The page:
A damn’d radical.
by Lisa Y. Henderson
On 25 Mar 1875, 70 year-old Everett Hays filed a claim with the Southern Claims Commission (#3663). He had lived in Wayne County’s Pikeville township for 25-30 years and worked as a farm laborer. Hays was born in Greene County, “close by Pikeville,” and testified:
“I was whipped by Jim Combs and Council Radford and said it was because I was a d–n’d radical.”
The Union “was my pluck always.”
“I was compelled, like a great many of my color, to go in to the service as a cook.”
“Colored folks had always to get passes.”
“During the war, John Sykes and a party looking for deserters came to my house, and questioned me about deserters, and because I could give them no satisfactory information they took me out and whipped me, and carried off from my house a quantity of sausages.”
“It was our good luck that the Rebs would not take in colored men as soldiers.”
“I never heard of a colored man who did not rejoice at the defeat of the Rebs.”
Laurence Reid was deposed in support of Hays’ claim. He was 58 years old “as near as I can come to it,” lived in Pikeville “near to Everett Hays.” He had known Hays for 30 years, but was not related to him, and asserted, “We were both shoved off to do slave’s duty tho’ we were both free-born men …”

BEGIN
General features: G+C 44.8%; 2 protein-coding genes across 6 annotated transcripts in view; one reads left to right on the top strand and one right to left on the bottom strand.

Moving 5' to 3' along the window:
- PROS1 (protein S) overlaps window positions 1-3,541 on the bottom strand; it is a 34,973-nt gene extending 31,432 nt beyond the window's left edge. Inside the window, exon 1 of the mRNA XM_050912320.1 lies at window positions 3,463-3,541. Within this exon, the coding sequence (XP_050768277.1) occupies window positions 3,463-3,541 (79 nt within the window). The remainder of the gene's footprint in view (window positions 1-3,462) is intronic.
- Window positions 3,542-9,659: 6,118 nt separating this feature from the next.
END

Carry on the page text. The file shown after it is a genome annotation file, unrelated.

Others mentioned were Hays’ wife Millie Hays, his sons Burkett and Lafayette Hays, daughter Biddy Hays, and Elbert Artis and Beedie Artis, both of Pikeville. Lafayette, a farmer, was about 26 years old and lived at Lagrange in Lenoir County. Burkett was about 30 years old and also lived at Lagrange, where he worked as a blacksmith’s helper.
Hays asserted that Union troops had taken 3 barrels of corn, 400 pounds of bacon, 5 pounds of lard, a half bushel of meal, a pound of tobacco and cooking utensils valued at $122.00. The Commission allowed $75.00 of his claim.
In the 1850 census of Edgecombe County: Everett Hays, 40, wife Milly, 40, and children Beady, 11, Burkett, 6, and Lafayette Hays, 2.
An act of Congress, approved March 3, 1871, provided that the President nominate three commissioners of claims (otherwise known as the Southern Claims Commission) to receive, examine, and consider the claims of “those citizens who remained loyal adherents to the cause and the Government of the United States during the war, for stores or supplies taken or furnished during the rebellion for the use of the Army of the United States in States proclaimed as in insurrection against the United States.” The commissioners were to satisfy themselves of the loyalty of each claimant; certify the amount, nature, and value of the property taken or furnished; report their judgment on each claim in writing to the House of Representatives at the beginning of each session of Congress, hold their sessions in Washington; and keep a journal of their proceedings and a register of all claims brought before them. The act provided further that of the claims within its provisions only those presented to the commissioners could be prosecuted, and that all others were to be barred.